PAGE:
What is Classical Conditioning?
What is classical conditioning? It is a theory which assumes that new behaviors are learned through association. That is, two stimuli, or catalysts, are directly correlated and produce a new learned response.
The most famous example of classical conditioning is known as “Pavlov’s dog”. Ironically, it started out as a research project on the study of animal digestive processes, and had nothing to do with learned response. As the name implies, the researcher responsible was a Russian physiologist named Ivan Palov.
Pavlov began to notice that dogs in the experiment began to salivate when exposed to the mere presence of the person who fed them – even if the food was not present. This led Pavlov to further experimentation, as other stimuli (such as a bell ringing) were presented repetitiously. And, indeed, inevitably the same salivation response occurred even without the presence of food.
How Classical Conditioning Relates to Addiction
In addition to producing wanted or unwanted behaviors, classical conditioning can eliminate those behaviors as well.
Powerful cues can manipulate addicted persons. The reminder of these relationships are one of the main triggers for addicts. It is why they keep coming back for more. It is also why they relapse. The brain links the addiction through associations.
Let me give you an example taken from real experience.
I was once in a short-term recovery facility for panic disorder, and I met a young gentleman there who was a recovering heroin addict. He was fresh off the needle when I first saw him, and I watched him go through days of dope sickness.
After a few days, he seemed to be doing much better. He was in much better spirits as the major withdrawal symptoms began to subside. I was very thin at the time, with very pronounced blood vessels in my arms. He admitted that looking at my veins was a trigger for him, and made him think about shooting up.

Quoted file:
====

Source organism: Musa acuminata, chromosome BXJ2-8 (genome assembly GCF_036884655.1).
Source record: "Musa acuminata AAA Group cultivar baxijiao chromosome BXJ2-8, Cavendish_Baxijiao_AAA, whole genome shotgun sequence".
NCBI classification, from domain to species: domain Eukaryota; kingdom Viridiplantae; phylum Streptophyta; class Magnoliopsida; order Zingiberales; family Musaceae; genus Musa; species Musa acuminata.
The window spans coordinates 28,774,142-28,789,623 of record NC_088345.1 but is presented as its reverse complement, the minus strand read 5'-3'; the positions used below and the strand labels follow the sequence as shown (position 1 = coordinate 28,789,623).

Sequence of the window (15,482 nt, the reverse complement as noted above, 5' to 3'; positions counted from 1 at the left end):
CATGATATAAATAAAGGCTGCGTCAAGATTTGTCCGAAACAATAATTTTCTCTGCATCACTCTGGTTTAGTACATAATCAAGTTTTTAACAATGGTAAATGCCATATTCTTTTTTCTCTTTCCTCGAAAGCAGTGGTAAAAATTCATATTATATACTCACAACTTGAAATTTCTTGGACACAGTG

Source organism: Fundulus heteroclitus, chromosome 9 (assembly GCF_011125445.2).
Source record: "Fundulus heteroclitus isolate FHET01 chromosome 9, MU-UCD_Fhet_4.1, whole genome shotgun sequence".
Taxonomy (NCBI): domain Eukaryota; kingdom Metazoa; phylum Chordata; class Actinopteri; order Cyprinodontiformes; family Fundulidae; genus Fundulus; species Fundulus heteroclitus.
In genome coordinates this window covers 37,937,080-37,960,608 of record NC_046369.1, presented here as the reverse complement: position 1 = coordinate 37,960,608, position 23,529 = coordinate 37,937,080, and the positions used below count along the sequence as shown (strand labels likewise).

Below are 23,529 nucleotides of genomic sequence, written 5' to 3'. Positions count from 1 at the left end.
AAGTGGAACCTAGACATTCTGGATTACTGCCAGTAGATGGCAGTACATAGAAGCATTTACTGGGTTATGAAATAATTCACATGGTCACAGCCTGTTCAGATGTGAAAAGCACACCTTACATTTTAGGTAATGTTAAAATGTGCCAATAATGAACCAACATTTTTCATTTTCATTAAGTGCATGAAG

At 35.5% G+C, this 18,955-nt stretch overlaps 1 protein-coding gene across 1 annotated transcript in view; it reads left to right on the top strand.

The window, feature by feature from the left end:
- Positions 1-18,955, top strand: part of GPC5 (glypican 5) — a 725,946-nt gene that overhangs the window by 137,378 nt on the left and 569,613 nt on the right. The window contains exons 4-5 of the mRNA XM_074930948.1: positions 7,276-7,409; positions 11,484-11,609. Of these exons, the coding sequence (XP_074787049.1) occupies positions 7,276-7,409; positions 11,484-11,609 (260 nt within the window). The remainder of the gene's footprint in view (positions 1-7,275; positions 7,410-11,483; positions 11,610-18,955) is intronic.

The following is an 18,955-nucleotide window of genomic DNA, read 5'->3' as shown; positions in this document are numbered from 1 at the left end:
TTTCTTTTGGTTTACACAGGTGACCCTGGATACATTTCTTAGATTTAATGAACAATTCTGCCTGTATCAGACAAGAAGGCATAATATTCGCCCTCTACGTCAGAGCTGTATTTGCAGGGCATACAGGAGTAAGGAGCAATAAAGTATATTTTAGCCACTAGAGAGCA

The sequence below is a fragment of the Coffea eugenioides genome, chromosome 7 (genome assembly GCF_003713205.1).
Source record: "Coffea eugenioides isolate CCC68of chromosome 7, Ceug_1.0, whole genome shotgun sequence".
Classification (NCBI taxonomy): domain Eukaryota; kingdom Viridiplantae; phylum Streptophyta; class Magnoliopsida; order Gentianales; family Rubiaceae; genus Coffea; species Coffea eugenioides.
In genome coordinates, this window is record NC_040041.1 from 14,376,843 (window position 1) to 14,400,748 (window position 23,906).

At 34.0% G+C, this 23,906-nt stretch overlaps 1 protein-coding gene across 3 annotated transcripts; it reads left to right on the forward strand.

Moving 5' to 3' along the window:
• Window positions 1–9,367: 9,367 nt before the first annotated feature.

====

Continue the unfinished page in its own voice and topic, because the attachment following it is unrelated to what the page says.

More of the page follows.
Normally, no one would have such a response – only someone conditioned to get pleasure from intravenous drug use.
What is Classical Conditioning Applied as Intervention?
The removal of unwanted learned behaviors, works in a similar way. This may involve the cognitive behavioral therapy intervention known as exposure. Repeated exposure (instead of avoidance) to certain triggers can re-wire our brain to stop associating those triggers with substance abuse.
Persons who do not undergo cue exposure have more difficulty in recovery and more likely to relapse. And it’s perfectly understandable. Learned responses that powerful do not usually just go away on their own.
Another similar concept is aversion therapy. This directly associates the unwanted learned behavior with something very undesirable. For example, there are certain drugs, such as Antabuse, that illicit severe vomiting when alcohol is ingested. This can be an effective method of associating drinking with almost no pleasure and lots of discomfort.
You see, taking drugs and drinking alcohol is voluntary, but the responses that invoke that behavior are not. Remove the learned response (positive association to the drug), and the likelihood of substance use decreases.
If you someone you know is an addict or alcoholic, please seek help immediately.